Missing: Money

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"Don't Ever Work", France, 2013

“Don’t Ever Work”, France, 2013

It finally happened.

I’ve been stiffed by a client.

I grew up in a household where we checked the mailbox every day because we were always expecting the cheque that was “in the mail”.  My parents are self-employed and my father is the creative type—a true artist but not so great when it comes to managing a freelance business and dealing with the financial aspect of the projects.

I remember my father, urged by my mother—who is much better at managing a budget and knew exactly how low the account balance could get before having a very unpleasant conversation with a financial advisor—,making calls to ask why X or Y invoice hadn’t been paid yet. I remember a particularly big company who owed my dad 10,000 francs (€1,500, it was a lot of money back then). Eventually, one day, my dad got sick of waiting and showed up at the store and started working on his laptop, refusing to leave until the cheque was written. It worked—he was paid on the spot, albeit months after the work had been delivered.

When I started freelancing, I swore I would keep a close eye on my billing system and outstanding invoices. So far, it worked pretty well. I invoice my clients monthly and I have always been paid promptly and in full, although the federal government can take weeks to process invoices—but this is just the way the system is set up.

It helps that I am not dealing with small businesses but large corporations or public sector clients.

I tend to stay away from small businesses and individuals because I don’t want to waste time chasing unpaid invoices. Beside, my government clients usually keep me busy enough.

But whenever I have some free time or after completing a large project, I put an ad on Kijiji or Craiglist offering resume editing or proofreading services. I like the idea that I’m helping people make a good impression and I’ve seen enough resumes when I was a manager to know that many candidates have no idea what they are doing.

This is how it started with this client. He replied to my ad on Kijiji and I called him back. He needed someone to type his resume as he only had a handwritten version of it. “Sure, I can do that.”

It was a rush job, he needed the resume for the next morning. The three-page handwritten copy he handed out was messy, with info all over the place. I was instructed to “make it look nice”, which I did. I spent time on the phone with him to figure out missing dates, job titles and job descriptions—and to decipher his handwriting.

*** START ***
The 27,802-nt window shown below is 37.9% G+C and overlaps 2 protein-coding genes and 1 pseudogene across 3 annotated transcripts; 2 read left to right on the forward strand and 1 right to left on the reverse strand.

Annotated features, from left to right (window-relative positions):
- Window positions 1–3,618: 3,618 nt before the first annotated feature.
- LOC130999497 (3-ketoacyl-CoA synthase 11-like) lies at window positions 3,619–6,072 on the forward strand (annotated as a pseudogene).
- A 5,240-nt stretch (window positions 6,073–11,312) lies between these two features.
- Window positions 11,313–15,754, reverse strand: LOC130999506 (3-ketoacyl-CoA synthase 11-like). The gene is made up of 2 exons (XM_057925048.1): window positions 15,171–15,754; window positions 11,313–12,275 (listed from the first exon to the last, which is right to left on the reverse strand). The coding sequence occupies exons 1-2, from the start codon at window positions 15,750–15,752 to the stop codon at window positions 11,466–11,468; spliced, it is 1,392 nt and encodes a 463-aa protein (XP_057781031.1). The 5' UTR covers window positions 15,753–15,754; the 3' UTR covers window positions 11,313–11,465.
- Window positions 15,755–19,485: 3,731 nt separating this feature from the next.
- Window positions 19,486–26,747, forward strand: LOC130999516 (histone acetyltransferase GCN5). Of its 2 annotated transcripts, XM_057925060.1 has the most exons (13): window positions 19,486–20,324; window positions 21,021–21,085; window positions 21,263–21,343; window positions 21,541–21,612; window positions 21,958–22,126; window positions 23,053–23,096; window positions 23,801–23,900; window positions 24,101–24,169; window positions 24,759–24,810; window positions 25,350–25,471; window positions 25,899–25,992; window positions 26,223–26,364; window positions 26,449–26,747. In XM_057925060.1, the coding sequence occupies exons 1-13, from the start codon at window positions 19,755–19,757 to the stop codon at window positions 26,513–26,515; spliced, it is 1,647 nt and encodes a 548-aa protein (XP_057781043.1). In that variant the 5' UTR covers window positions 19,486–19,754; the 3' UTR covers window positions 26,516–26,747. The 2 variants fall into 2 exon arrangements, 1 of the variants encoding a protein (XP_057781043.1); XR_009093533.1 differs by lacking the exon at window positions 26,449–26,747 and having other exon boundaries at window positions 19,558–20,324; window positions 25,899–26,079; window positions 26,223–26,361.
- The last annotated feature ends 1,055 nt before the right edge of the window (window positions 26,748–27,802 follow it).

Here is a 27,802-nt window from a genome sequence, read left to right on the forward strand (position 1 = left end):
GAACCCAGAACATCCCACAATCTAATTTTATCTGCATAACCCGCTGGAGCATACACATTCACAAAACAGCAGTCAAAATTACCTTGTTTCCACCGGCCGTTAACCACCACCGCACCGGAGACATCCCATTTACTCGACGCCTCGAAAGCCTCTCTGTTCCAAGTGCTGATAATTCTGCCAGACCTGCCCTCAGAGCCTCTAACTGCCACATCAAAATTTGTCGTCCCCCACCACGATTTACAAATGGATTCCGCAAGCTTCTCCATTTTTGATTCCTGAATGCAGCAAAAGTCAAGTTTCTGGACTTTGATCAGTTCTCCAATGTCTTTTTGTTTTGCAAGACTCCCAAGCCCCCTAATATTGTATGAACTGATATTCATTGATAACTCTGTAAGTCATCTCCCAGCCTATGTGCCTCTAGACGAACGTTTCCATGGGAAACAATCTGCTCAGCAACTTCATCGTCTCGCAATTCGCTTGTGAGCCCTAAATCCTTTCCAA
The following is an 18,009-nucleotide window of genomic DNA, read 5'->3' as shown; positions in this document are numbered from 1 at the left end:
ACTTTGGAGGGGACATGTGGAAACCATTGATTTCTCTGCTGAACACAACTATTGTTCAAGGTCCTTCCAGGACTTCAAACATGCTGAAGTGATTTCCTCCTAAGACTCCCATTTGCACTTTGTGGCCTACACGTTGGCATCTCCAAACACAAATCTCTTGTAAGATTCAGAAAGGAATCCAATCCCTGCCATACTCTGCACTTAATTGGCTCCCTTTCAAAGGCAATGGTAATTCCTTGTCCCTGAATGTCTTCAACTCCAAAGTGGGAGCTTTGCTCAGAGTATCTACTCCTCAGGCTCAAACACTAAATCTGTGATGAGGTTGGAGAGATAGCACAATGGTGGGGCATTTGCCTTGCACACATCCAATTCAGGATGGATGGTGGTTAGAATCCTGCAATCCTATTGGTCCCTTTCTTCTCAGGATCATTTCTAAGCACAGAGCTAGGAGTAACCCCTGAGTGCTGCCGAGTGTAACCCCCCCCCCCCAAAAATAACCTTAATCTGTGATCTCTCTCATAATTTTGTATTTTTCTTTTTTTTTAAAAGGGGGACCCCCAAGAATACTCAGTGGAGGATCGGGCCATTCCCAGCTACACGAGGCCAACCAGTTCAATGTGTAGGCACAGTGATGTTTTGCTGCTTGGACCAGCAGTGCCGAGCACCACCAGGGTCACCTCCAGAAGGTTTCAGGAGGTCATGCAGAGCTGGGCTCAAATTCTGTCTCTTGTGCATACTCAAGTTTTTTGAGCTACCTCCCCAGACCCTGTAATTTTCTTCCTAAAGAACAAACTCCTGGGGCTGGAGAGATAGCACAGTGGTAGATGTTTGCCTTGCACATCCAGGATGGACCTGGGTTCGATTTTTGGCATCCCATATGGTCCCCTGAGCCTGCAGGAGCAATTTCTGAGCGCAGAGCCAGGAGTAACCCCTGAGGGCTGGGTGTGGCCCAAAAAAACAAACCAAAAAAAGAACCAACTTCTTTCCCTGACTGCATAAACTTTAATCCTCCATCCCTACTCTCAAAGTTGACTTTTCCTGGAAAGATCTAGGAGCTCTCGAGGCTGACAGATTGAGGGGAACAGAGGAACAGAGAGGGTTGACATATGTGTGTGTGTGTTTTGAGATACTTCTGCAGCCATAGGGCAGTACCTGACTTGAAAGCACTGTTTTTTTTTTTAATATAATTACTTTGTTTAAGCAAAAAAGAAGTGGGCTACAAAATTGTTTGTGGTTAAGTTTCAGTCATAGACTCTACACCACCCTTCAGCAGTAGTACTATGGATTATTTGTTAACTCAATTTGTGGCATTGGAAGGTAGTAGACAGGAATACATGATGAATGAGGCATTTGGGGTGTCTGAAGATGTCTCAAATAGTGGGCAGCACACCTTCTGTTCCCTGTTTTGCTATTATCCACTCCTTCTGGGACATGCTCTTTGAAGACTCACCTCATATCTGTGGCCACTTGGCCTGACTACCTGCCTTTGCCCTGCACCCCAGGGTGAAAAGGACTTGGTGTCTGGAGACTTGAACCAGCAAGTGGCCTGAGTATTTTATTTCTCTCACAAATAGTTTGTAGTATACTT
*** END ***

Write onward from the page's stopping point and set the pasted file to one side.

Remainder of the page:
I sent the resume back. A few days later, he wrote me an email to say he got the job. “Awesome,” I said. “So, the other half of the payment…?”

At first, he claimed he was busy and said we could meet the following week. Then he didn’t even bother replying. He got what he wanted—a resume and a job.

I wrote a final email to him:

“Hi,

I am not going to waste my time for $XX. The easiest way to pay me would be to send me the money through Paypal, bank transfer, or even mail me a cheque (I gave you my address).

If you aren’t planning to pay the invoice, this is the last email you will get from me. I wish you all the best.”

I never heard back from him.

I don’t hold a grudge against him but the experience left a bad taste in my mouth. It’s not the money. It’s the fact that he chose to ignore me and that he didn’t value my work (who, incidentally, got him a job). It feels like a “dine and dash”.

I wish it was a “lesson learned” moment but really, there isn’t much else I could have done. I requested 50% upfront so at least I got that.

Will I stop posting ads on Kijiji? Probably not. This is my first bad experience, the vast majority of people are honest.

Will I hope for karma for this guy? You bet. What comes around goes around… Ottawa is a small place, after all.

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About Author

French woman in English Canada. World citizen, new mom, traveler, translator, writer and photographer. Looking for comrades to start a new revolution.

19 Comments

  1. omg this is so low… he obviously got the job because you helped him and he doesn’t even pay his bill :(. I agree with you, this is not about the money he owes. It’s this kind of thing that makes me lose faith in humanity.
    Good for him that it isn’t me whom he owes money… I would probably send his resume to his employer and ask them to make suggestions how I could do a better job since my client refuses to pay the full amount ;).

      • Agreed with Klaus. Well, I wouldn’t contact the employer, but I would mention your bad-payer that if it’s more convenient, I can send the bill to his employer. You might have been paid pretty quick after that 😀

        • That’s a thought I entertained… seriously, this guy is dumb. I mean, I have all his info! I won’t do anything though, not worth the trouble.

  2. I know exactly what you mean – I had to send in my husband to chase after a client once. Would you believe that I even found myself waiting at 3 AM for a phone call from this client that never called (don’t ask how I got myself into this situation). Now my husband deals with my accounts. If anyone steps “out of line”, he chases them.

    I have to be honest, living in this country it is a lot easier having my husband, a man, handle my accounts. These non-payment situations stress me out so much. I’m ready to just give up in these situations, let by gones be by gones, but my husband is adamant that they pay me. Whenever a difficult situation comes up now, he handles it. I don’t ask any questions – I am sure I wouldn’t approve but I don’t want to argue with his methods because whatever he does, it works.